Obviously considering that (almost) every plane has a vertical stabilizer, probably not, but for a relatively long aircraft does the fuselage measurably contribute to the yaw stabilization relative to the vertical stabilizer?


2 Answers 2


This is not a dumb question at all, and the short answer is not at all.

Since the fuselage must be balanced around the center of gravity (cg), part of it will be forward of the cg. This part contributes a destabilizing effect and since the fuselage is a slender object, most of its lift will be produced near the nose. This means that the whole fuselage, even if it is very long, is still destabilizing as a whole.

The center of pressure of a symmetric airfoil in subsonic speed is at its quarter point. This is classical two-dimensional aerodynamics. Once this airfoil is turned into a wing, its aspect ratio (ratio between span and chord) will influence the location of the center of pressure such that it moves forward (towards the leading edge) the smaller the aspect ratio becomes. In the extreme case of very long chord and almost no span, the center of pressure moves into the leading edge. For a fuselage this means that its neutral point is way ahead of its center of gravity.

The vertical stabilizer is closer to a wing and also more effective. The aspect ratio also influences the amount of lift that can be achieved with a given angle of attack (lift curve slope) and for slender bodies the lift curve slope per radian is as low as π/2 times the aspect ratio while for a wing of infinite aspect ratio it is 2π. This is all valid for attached flow, so with larger amounts of sideslip and flow separation on the leeward side things will change and the exposed area will become more important.

The heavy engines and very lightweight structures of early airplanes would allow a very short forward fuselage while the rear fuselage would have a large side area. Still, even those needed a small vertical tail, mostly for control, but also for stabilization. Note that all airships were laterally unstable and required constant attention by the person at the rudder controls to stay on course.

Nieuport 11

The Nieuport 11 (picture source) should illustrate the point about early airplanes nicely. If you take away the rudder, the fuselage will start to yaw off course until flow separation starts and limits the amount of yaw. However, at this point drag will already be punishingly high, so the rudder helps to keep the fuselage on course.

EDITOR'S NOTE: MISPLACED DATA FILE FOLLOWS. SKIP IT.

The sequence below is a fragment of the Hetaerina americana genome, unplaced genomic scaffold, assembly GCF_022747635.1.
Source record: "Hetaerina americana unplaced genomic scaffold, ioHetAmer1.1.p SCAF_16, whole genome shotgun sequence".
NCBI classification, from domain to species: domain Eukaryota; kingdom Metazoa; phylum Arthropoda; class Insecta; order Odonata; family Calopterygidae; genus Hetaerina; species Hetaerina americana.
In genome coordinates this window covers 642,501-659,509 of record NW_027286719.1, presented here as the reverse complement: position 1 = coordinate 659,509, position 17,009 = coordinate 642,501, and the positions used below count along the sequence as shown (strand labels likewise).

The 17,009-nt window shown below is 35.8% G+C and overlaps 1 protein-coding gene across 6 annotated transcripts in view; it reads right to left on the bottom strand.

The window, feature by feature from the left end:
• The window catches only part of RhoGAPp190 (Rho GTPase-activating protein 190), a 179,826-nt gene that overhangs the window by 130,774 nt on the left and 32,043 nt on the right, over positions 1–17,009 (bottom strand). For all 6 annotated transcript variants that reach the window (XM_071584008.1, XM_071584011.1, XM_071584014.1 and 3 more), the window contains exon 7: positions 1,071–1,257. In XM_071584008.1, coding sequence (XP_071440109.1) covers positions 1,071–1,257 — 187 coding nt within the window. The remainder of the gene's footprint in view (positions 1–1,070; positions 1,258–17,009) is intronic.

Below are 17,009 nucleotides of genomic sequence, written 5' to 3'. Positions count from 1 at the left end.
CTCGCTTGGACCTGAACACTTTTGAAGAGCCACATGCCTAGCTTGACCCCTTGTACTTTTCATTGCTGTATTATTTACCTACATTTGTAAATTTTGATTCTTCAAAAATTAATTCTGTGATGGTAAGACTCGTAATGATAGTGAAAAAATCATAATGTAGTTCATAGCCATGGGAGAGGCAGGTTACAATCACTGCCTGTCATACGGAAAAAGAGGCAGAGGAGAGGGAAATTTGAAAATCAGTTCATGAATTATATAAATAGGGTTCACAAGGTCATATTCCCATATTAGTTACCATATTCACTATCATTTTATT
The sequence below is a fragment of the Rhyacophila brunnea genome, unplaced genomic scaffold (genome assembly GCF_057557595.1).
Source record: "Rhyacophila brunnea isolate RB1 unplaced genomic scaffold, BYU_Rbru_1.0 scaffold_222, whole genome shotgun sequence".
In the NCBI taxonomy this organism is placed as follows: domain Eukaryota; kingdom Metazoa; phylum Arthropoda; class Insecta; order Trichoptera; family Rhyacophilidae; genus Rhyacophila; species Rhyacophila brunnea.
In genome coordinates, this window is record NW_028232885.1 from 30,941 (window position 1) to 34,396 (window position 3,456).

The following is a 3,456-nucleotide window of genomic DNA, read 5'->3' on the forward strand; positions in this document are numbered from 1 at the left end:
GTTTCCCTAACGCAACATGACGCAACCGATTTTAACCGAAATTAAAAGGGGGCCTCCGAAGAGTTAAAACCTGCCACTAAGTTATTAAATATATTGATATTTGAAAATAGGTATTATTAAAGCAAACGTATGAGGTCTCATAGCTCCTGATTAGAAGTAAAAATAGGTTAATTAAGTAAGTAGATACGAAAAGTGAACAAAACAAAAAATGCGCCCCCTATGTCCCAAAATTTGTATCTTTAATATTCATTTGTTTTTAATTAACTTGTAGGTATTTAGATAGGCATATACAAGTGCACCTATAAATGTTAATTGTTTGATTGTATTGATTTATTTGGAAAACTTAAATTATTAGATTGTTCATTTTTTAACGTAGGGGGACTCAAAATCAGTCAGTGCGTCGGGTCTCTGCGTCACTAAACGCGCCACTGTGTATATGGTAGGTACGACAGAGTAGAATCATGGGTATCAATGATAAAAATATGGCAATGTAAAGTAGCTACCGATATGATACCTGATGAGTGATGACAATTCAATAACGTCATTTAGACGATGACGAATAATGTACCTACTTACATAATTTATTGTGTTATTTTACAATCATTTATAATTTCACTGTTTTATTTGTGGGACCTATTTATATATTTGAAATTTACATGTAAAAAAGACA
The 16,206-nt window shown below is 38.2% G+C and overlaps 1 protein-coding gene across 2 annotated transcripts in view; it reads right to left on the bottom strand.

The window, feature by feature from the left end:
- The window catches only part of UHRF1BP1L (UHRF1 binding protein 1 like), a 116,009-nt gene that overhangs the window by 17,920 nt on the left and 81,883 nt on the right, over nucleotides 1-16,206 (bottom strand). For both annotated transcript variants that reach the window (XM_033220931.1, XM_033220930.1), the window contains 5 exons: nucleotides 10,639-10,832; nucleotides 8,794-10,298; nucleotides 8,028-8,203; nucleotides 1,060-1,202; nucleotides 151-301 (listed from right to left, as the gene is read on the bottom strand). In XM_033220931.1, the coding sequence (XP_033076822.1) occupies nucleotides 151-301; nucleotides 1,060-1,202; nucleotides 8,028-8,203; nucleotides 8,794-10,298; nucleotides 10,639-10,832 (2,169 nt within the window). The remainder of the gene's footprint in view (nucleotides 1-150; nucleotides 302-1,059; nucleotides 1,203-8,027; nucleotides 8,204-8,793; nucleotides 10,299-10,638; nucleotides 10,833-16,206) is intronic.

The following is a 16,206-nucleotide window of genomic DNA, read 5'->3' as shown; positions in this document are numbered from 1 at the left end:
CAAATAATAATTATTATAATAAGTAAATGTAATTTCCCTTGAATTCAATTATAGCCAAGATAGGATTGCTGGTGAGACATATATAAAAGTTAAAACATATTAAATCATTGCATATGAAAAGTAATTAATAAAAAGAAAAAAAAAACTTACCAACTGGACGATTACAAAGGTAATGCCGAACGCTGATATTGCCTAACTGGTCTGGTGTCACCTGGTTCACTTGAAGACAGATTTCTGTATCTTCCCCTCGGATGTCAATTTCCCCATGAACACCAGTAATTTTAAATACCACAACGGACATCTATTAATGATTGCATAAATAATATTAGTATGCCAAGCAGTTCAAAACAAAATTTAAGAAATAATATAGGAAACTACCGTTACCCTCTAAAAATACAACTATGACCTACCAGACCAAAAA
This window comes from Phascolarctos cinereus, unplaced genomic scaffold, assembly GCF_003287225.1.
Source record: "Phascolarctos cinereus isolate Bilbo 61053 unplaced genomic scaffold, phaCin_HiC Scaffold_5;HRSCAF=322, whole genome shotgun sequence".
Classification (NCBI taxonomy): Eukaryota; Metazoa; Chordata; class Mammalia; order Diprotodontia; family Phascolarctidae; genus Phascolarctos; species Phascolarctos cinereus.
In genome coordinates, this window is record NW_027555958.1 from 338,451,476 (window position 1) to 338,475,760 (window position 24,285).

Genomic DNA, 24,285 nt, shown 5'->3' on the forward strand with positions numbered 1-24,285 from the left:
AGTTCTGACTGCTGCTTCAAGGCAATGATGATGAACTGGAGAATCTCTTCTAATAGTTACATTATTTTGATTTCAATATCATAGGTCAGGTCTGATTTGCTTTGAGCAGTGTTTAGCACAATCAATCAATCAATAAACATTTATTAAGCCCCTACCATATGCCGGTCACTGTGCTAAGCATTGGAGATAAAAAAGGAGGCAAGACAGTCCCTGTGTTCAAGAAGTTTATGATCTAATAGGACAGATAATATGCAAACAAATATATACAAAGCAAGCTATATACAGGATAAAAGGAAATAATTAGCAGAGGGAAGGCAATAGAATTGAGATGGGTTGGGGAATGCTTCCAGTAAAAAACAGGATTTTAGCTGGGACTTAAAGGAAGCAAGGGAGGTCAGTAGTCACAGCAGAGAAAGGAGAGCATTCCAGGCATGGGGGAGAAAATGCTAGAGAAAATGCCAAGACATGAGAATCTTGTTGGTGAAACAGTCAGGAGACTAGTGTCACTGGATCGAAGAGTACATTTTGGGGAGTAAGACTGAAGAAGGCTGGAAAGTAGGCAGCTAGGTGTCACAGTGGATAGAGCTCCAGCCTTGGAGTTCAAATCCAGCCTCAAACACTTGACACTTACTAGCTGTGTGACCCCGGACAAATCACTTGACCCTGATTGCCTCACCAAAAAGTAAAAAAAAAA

• $\begingroup$ A chum from years ago used to fly a Fokker DR-1 that was owned by a little museum. It was a full size replica, powered with a Lycoming O-320 disguised under the round cowling, so without the gyro effects of a rotary, but in any case he said it was pretty much neutral to slightly negative in yaw and would sit wherever you pointed it, and could perform incredible high rate wings-level skidding turns that felt like you were in a centrifuge. He said it was exhausting to fly, but it was easy to see why Von Richtofen liked it, with its seeming ability to point and shoot in almost any direction. $\endgroup$
    – John K
    Jun 28, 2021 at 19:58
  • $\begingroup$ @JohnK This flat turning was a trick introduced by Oswald Boelcke in the Fokker E.III. The initial instability together with the fully deflected rudder built up the yaw rate so the plane would continue to spin around even when flying sideways. It was not very effective, though, because the high yaw rate in combination with the low rate of fire of their guns would only be good for scaring their pursuers. $\endgroup$ Jun 28, 2021 at 23:15
  • $\begingroup$ I sometimes feel I need to make a fake account just so that I can give these kind of answers more upvotes. $\endgroup$ Jun 29, 2021 at 2:28
  • $\begingroup$ @KennSebesta Please spare the effort. I have enough reputation already. $\endgroup$ Jun 29, 2021 at 17:47

Yes, the fuselage contributes to yaw stability, as do the wings and in some cases the engine(s). However, the fuselage contributes in a negative way, it is unstabilising.

What percentage the fuselage contributes, depends of course on the shape of the aeroplane. The figure below is from my university book (paper version only) on flight dynamics, by prof. Gerlach, which shows the dimensionless yaw coefficient $C_n$ as a function of side slip angle $\beta$, for a wind tunnel model of the Fokker F27:

fig 7.12 of the uni book

The four graphs indicate, from left top to bottom, the $C_n/\beta$ of:

  • The wing/fuselage combination.
  • The fuselage only.
  • The wing only.
  • The complete aeroplane model, the only graph showing the desired positive $C_n/\beta derivative$

Notice that the wing/fuselage combination is not a simple addition of wing and fuselage contribution, due to the wing/fuselage interference. The wing only contribution is ever so slightly positive.

For the two graphs with the fuselage, $C_n$ is negative for positive $\beta$, indicating a de-stabilising yaw coefficient as a function of slip angle. For the F27 the contribution of the fuselage/wing is about -30%, the vertical tail is an absolute necessity!

We can see that the straight wings of the F27 contribute very little to slip stability. Contribution to slip stability of the wings depends on the wing dihedral and the wing sweep angles. How the wing sweep angle contributes is intuitively clear from the figure below:

from fig 7.7 of the same uni book

  • 1
    $\begingroup$ Ahem - isn't c$_y$ the side force coefficient? For yaw stability the coefficient to use is c$_{n\beta}$. And I'm quite sure that the F-27 fuselage is destabilizing in yaw, even in Prof. Gerlach's book. $\endgroup$ Jun 29, 2021 at 17:49

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